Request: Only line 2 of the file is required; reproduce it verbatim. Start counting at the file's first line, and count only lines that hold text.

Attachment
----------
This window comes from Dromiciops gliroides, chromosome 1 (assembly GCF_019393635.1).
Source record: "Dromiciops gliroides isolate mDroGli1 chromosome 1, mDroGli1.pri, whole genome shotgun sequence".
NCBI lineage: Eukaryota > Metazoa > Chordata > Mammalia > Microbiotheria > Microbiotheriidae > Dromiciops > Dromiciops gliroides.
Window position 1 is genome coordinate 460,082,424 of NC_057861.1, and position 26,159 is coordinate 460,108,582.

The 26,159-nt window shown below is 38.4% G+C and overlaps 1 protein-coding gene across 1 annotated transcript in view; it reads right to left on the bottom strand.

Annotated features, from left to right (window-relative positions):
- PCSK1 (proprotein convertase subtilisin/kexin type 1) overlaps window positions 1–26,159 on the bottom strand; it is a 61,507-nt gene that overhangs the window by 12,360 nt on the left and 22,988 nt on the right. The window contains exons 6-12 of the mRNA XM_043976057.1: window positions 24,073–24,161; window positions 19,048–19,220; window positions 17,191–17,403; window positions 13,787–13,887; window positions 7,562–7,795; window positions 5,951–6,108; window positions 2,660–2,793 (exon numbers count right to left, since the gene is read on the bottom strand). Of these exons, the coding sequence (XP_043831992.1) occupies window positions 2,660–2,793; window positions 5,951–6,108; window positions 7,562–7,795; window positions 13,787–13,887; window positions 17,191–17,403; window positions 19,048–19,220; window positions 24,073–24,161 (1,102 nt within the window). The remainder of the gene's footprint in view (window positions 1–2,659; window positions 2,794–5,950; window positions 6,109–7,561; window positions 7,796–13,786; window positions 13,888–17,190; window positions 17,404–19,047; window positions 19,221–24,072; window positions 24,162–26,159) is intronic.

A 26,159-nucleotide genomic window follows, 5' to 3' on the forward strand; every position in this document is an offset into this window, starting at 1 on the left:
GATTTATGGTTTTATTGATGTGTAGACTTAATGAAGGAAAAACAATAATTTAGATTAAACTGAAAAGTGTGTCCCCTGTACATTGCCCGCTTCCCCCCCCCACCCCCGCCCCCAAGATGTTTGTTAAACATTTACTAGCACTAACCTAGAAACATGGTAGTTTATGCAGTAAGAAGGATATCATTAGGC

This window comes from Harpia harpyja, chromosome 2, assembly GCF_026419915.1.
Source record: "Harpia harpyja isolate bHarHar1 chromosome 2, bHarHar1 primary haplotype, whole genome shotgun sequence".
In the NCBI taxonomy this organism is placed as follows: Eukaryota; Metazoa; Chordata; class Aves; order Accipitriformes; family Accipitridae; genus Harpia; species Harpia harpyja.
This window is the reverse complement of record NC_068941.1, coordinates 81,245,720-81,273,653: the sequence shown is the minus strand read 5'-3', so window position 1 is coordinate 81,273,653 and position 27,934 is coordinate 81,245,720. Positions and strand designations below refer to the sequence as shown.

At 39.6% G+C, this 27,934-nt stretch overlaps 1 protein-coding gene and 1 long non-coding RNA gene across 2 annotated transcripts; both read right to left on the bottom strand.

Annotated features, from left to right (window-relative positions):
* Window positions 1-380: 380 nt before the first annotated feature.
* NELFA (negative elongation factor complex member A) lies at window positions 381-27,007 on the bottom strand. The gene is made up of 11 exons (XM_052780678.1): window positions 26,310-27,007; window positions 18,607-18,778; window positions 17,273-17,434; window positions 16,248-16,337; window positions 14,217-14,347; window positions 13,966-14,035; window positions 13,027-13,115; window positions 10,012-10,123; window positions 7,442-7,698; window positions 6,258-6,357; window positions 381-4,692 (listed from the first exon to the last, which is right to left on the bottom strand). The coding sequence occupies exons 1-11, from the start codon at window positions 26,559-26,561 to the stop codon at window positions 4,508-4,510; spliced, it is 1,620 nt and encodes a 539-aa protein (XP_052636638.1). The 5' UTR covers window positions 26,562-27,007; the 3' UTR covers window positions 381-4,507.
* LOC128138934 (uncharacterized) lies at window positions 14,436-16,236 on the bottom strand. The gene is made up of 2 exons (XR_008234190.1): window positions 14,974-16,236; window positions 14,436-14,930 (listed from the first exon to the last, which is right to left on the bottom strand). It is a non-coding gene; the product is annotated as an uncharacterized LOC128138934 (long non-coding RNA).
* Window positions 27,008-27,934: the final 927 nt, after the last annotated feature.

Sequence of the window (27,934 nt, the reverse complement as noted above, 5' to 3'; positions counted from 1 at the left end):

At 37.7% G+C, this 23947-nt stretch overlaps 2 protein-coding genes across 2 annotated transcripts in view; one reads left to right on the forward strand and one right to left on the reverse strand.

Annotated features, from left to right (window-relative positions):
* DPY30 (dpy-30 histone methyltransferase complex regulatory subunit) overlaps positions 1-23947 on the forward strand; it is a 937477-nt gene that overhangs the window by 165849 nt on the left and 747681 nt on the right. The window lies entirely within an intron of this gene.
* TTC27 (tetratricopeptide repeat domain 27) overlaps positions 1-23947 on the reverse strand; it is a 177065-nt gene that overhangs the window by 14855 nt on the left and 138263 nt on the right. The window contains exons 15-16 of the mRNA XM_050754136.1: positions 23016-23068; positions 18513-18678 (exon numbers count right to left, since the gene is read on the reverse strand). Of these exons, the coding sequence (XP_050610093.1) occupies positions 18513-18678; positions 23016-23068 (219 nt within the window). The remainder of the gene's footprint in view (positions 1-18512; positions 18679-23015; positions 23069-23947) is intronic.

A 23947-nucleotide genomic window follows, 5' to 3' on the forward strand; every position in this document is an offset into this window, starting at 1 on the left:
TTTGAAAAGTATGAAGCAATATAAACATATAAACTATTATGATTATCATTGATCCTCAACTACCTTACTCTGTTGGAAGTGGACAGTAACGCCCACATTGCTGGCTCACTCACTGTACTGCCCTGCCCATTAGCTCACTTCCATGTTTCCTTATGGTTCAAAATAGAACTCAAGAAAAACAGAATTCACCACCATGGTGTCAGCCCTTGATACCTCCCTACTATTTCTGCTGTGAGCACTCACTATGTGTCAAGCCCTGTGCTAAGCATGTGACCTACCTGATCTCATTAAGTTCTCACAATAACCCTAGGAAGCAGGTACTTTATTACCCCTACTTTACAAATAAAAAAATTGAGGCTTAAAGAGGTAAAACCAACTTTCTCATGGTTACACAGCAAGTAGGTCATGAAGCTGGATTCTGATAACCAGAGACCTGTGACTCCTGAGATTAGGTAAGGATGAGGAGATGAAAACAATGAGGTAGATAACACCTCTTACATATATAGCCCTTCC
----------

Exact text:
Source record: "Dromiciops gliroides isolate mDroGli1 chromosome 1, mDroGli1.pri, whole genome shotgun sequence".